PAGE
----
In the play Antigone, King Creon being overyly prideful ultimately leads to the death of himself emotionally. Creon shows a couple of occasions when he has way to much pride; when Antigone and he sister are condemned to death for trying to give burial rights to their brother, but Creon has them arrested and does not care even though he is related to them. Because of that, it leads to the death of Antigone and also leaves Ismene without a family.
All of these three reasons are connected to each other, when Creon has too much of self-righteousness and too much of a pride because he is a king, he does not listen to others and so the problems occur. So, all the things that he did comes back to him and strike him hard. He lost all his love ones, his son killed himself, his wife cursed him of as being the killer of her son before she died. Also, Antigone has to die because of him, his characteristic of a tragic hero in this tragedy in not to follow. We can learn from Creon that do not make ourselves higher than other and be self-centered. Not knowing how to control our pride and judging others will lead to destruction. So always practice the habit to be kind, listen more and accept our mistakes, in this way we will be loved by people and we will have a delightful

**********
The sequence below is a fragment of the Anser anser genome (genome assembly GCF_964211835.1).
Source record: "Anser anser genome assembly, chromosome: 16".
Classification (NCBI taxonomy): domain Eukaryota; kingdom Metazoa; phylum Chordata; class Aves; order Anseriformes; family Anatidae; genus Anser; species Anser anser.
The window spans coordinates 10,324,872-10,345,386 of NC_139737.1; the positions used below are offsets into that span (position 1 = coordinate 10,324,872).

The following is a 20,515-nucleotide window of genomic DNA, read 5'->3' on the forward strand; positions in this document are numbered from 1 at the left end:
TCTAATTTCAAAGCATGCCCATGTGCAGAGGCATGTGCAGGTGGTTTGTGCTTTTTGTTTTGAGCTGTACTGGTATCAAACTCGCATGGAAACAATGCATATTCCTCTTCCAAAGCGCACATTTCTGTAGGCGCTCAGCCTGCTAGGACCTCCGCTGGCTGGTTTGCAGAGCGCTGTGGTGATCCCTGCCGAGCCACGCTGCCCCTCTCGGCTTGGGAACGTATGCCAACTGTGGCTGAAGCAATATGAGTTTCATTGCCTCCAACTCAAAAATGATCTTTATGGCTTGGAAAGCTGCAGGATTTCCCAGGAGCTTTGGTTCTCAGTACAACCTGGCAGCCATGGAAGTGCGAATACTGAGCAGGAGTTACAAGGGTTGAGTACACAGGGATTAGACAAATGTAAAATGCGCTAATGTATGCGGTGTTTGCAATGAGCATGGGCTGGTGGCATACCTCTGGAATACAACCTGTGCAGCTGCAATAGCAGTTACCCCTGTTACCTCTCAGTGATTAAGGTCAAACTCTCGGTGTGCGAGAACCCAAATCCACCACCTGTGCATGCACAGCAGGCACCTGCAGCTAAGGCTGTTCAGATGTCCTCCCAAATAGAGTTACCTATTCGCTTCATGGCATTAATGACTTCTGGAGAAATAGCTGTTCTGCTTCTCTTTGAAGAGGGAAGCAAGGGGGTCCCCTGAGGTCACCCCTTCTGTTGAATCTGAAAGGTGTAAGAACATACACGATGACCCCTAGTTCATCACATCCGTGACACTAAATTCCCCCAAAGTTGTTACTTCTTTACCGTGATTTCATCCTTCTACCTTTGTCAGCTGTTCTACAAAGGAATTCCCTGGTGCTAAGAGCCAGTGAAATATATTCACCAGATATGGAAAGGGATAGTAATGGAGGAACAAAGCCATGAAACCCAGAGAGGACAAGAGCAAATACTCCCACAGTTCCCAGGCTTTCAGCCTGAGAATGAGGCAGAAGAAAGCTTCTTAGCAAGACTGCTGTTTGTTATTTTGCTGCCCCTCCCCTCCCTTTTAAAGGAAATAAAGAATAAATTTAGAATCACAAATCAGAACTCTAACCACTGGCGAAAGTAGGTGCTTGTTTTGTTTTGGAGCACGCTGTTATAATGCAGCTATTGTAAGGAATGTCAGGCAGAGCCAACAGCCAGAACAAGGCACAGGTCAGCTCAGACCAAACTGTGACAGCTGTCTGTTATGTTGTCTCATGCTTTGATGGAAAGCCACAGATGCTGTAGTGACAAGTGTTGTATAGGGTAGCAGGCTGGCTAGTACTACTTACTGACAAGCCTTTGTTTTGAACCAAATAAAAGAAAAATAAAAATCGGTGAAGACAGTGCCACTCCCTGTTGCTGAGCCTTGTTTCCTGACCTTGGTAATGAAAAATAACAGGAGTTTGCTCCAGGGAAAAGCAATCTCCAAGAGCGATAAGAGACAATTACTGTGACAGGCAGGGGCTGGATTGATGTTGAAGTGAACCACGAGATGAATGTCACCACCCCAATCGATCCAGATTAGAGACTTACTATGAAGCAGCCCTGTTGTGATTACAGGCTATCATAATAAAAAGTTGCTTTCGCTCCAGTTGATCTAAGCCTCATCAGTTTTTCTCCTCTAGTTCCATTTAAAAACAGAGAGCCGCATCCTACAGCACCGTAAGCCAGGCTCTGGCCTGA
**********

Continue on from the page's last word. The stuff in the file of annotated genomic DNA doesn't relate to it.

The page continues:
“A city which belongs to just one man is no true city.” (lines 838-39) Throughout the play, Antigone, written by Sophocles, the character Haemon constantly tries to persuade his father, Creon, to listen to the people of his city and to become a more humble leader. Haemon’s words, actions, and ideas contrast with Creon’s character. Which results in the two characters having continual conflicting motivations. These conflicting motivations cause the characteristics of anxiety, anger, and selfishness to be highlighted within Creon’s character. Ultimately, these conflicting motivations develop Creon as a tragic hero by giving Creon his free choice that makes his downfall exclusively his own fault and the character interactions advance the plot by pushing King Creon to insanity and showing that even the King’s own family was trying to urge him to change his decree, and develops the theme of love and loyalty by showing the struggle between faith and family.